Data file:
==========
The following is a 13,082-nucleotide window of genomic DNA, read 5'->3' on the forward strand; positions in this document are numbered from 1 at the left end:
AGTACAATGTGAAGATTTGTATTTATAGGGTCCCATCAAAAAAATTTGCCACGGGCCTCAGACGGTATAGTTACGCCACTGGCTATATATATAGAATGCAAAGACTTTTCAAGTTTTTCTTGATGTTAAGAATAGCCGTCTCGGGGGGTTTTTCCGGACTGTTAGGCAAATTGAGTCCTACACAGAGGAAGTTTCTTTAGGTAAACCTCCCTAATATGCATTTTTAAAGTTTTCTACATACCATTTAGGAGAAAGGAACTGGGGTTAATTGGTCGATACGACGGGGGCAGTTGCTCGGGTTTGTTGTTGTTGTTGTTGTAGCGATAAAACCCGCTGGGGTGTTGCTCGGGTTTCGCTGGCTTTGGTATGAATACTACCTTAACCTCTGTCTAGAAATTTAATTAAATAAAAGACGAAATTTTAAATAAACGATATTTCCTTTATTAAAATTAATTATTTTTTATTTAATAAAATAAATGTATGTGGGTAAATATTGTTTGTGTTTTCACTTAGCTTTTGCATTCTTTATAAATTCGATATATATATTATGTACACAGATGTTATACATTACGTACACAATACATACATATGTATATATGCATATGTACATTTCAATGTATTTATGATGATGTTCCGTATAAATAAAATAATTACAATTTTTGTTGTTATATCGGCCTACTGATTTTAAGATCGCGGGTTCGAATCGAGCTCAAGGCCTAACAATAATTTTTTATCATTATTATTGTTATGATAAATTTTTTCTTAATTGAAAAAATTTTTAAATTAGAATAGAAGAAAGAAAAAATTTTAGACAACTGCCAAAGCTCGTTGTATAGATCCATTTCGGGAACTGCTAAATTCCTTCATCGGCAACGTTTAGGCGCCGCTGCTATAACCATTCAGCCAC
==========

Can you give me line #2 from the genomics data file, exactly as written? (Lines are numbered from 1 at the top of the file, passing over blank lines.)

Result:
AGTACAATGTGAAGATTTGTATTTATAGGGTCCCATCAAAAAAATTTGCCACGGGCCTCAGACGGTATAGTTACGCCACTGGCTATATATATAGAATGCAAAGACTTTTCAAGTTTTTCTTGATGTTAAGAATAGCCGTCTCGGGGGGTTTTTCCGGACTGTTAGGCAAATTGAGTCCTACACAGAGGAAGTTTCTTTAGGTAAACCTCCCTAATATGCATTTTTAAAGTTTTCTACATACCATTTAGGAGAAAGGAACTGGGGTTAATTGGTCGATACGACGGGGGCAGTTGCTCGGGTTTGTTGTTGTTGTTGTTGTAGCGATAAAACCCGCTGGGGTGTTGCTCGGGTTTCGCTGGCTTTGGTATGAATACTACCTTAACCTCTGTCTAGAAATTTAATTAAATAAAAGACGAAATTTTAAATAAACGATATTTCCTTTATTAAAATTAATTATTTTTTATTTAATAAAATAAATGTATGTGGGTAAATATTGTTTGTGTTTTCACTTAGCTTTTGCATTCTTTATAAATTCGATATATATATTATGTACACAGATGTTATACATTACGTACACAATACATACATATGTATATATGCATATGTACATTTCAATGTATTTATGATGATGTTCCGTATAAATAAAATAATTACAATTTTTGTTGTTATATCGGCCTACTGATTTTAAGATCGCGGGTTCGAATCGAGCTCAAGGCCTAACAATAATTTTTTATCATTATTATTGTTATGATAAATTTTTTCTTAATTGAAAAAATTTTTAAATTAGAATAGAAGAAAGAAAAAATTTTAGACAACTGCCAAAGCTCGTTGTATAGATCCATTTCGGGAACTGCTAAATTCCTTCATCGGCAACGTTTAGGCGCCGCTGCTATAACCATTCAGCCAC